To any outsider, being an actor on the set of the Clea DuVall-directed The Intervention might sound like a dream. Working alongside a group of talented stars, living and bonding together in a house, all in order to make an ensemble dramedy as entertaining and low-key as The Big Chill? Yet while star Melanie Lynskey is the first to say that making The Intervention was often as good as it sounds, she adds that it wasn't all fun and games — particularly when it came to being directed by DuVall, her real-life best friend.
"It’s really hard for me when somebody gives me direction that’s not what my instinct is telling me. I can really protect it and I can get kind of feisty, I guess," Lynskey, recently seen on HBO's T ogetherness , tells Bustle. "I really wanted to be sure that I could protect myself and stand up for myself but also still protect our friendship. So I did a lot of therapy before, just to make sure I knew how to work with her."
Never fear — Lynskey adds that it all turned out "great," and that both stars made sure that their real-life bond "came before anything." And worries aside, the actor says that she was "so proud" to be directed by her friend, bursting into tears practically every time she saw her — which, she jokes, had to be culled before it got out of hand.
Lynskey had good reason to be excited for DuVall, a prolific actor (Girl, Interrupted; But I'm a Cheerleader; Veep) who made her directorial debut on The Intervention. The movie, about a group of friends who reunite over a weekend to stage an intervention on one couples' marriage, was a Sundance favorite when it premiered back in January, with Lynskey's performance as Annie, an alcoholic in a troubled relationship, earning particular acclaim. It's a tricky role, requiring both emotional nuance and comedic timing, and for the actor, maintaining that balance was key to playing the part.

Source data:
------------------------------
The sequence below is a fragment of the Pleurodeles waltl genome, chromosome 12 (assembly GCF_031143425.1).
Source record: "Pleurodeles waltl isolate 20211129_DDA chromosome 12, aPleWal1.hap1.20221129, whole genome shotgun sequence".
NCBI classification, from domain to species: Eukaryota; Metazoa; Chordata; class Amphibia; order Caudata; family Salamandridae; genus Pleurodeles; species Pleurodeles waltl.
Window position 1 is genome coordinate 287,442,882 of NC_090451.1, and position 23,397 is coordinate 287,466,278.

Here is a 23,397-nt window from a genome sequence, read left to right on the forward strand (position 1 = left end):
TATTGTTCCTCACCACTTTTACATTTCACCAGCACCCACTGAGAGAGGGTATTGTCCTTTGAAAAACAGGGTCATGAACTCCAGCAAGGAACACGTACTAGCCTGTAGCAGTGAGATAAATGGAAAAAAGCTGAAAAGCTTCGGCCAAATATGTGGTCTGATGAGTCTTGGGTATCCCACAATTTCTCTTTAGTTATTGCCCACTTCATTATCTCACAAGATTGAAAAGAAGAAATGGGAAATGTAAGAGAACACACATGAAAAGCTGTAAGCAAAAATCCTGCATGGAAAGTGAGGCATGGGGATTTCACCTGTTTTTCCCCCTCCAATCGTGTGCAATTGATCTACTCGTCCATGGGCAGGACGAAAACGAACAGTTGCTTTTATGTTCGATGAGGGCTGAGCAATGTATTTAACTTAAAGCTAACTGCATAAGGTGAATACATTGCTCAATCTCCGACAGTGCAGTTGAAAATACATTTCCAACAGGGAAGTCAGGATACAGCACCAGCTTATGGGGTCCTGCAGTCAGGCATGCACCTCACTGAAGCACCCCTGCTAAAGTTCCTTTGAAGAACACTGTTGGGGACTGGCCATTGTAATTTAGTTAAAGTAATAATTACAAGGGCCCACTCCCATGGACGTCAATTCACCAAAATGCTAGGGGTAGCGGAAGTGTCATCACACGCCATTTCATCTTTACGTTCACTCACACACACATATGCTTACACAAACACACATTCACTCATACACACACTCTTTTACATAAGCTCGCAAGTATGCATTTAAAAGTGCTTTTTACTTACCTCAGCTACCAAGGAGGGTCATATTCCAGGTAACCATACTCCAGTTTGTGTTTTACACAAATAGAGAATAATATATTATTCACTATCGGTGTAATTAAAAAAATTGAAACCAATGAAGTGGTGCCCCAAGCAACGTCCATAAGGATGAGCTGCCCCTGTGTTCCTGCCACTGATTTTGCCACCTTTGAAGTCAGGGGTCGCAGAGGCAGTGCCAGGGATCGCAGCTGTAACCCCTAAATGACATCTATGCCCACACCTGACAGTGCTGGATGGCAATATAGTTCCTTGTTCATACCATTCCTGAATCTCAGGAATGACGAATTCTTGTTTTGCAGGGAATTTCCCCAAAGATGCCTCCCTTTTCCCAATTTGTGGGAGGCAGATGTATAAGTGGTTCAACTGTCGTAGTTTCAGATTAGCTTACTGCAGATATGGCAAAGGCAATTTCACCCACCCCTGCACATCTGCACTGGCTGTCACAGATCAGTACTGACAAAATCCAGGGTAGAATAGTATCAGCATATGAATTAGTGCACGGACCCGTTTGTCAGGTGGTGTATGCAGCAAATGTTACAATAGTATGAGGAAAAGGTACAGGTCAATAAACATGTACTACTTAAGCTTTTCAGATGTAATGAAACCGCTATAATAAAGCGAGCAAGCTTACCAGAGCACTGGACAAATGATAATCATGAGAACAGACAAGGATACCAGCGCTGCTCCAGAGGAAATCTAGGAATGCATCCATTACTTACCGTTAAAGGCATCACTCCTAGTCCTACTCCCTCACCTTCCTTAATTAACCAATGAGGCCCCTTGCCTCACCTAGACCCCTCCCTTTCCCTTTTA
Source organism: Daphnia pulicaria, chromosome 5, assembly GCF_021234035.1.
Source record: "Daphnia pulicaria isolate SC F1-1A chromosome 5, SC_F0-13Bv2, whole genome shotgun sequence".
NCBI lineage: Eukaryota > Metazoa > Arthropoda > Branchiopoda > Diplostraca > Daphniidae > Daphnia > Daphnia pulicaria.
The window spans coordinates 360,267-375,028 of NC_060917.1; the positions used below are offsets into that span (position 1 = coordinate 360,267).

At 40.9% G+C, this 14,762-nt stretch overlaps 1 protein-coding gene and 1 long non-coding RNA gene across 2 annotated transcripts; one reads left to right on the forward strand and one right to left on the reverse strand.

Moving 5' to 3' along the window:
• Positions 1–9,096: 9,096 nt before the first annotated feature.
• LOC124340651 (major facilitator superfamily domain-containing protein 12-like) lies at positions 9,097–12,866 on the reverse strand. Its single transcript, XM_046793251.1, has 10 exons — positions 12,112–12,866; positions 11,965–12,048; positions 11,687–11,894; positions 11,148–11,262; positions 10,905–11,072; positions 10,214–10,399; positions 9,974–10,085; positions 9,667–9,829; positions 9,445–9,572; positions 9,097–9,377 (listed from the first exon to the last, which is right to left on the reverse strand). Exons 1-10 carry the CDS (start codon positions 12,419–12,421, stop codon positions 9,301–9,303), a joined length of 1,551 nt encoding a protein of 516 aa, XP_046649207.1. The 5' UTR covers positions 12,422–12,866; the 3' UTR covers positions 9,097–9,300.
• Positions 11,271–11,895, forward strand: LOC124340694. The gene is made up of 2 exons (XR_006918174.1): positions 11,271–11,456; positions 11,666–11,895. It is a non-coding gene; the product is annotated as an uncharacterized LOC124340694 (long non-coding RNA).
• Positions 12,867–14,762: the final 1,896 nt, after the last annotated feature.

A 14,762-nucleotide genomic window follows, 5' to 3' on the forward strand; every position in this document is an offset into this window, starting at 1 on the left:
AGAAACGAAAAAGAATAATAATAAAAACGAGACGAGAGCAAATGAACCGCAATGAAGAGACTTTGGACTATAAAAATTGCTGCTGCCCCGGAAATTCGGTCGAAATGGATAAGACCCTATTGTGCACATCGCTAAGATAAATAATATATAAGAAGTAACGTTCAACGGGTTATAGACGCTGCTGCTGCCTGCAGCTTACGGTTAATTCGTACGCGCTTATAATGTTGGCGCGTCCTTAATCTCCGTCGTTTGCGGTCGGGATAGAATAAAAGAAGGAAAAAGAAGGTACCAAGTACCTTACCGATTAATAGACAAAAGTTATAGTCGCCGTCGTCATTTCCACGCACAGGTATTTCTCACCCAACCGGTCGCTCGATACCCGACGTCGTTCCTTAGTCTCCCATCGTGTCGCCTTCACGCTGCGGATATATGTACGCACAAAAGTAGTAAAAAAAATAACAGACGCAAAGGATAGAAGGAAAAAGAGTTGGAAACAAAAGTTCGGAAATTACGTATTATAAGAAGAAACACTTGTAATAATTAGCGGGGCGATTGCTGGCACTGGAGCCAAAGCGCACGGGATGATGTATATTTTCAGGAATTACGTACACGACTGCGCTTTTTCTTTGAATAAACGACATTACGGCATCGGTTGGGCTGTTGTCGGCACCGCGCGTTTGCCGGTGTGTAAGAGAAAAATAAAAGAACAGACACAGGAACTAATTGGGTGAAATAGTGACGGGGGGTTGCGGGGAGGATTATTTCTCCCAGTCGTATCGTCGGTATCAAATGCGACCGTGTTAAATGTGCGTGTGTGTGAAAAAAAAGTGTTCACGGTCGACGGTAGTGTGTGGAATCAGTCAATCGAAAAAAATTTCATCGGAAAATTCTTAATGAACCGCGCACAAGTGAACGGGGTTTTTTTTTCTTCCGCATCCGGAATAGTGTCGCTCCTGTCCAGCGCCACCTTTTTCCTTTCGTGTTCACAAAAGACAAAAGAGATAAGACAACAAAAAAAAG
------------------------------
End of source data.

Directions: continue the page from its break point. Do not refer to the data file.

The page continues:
"I just really tried to not be too over the top," she recalls. "At the end of the day, I’d just be like, 'oh my god, is it too much, is it too big? Is it annoying?'" To gain an understanding of Annie's mindset, Lynskey says that she looked to several of her sober friends, but mostly, she relied on the sharpness of DuVall's script, which called for worried discussions by Annie's friends and some harsh reflection by Annie herself. The natural chemistry between the cast, too, made a major difference; although many of the actors hadn't ever met before they started filming, working and living with such a large group immediately proved easy, Lynskey says.
"Clea and I had been working on getting the movie made for so long, and we’d had so many discussions about cast — who would be right, who would be good," she explains. "When we did settle on the cast of people, it clicked in such an amazing way, and it felt like this was always the group that was meant to be."
And working with so many talented comedians — DuVall, Natasha Lyonne, Alia Shawkat, Cobie Smulders, Ben Schwartz, Vincent Piazza, and Jason Ritter — definitely had its perks. "Ben Schwartz and Jason Ritter make me laugh the most of any people in the world," says Lynskey, which can't be a surprise to anyone who's seen the two actors on Parks and Recreation and Drunk History, respectively. Making The Intervention may have put Lynskey in therapy, but clearly, her experience on set was worth the time spent in sessions.
Image: Paramount Pictures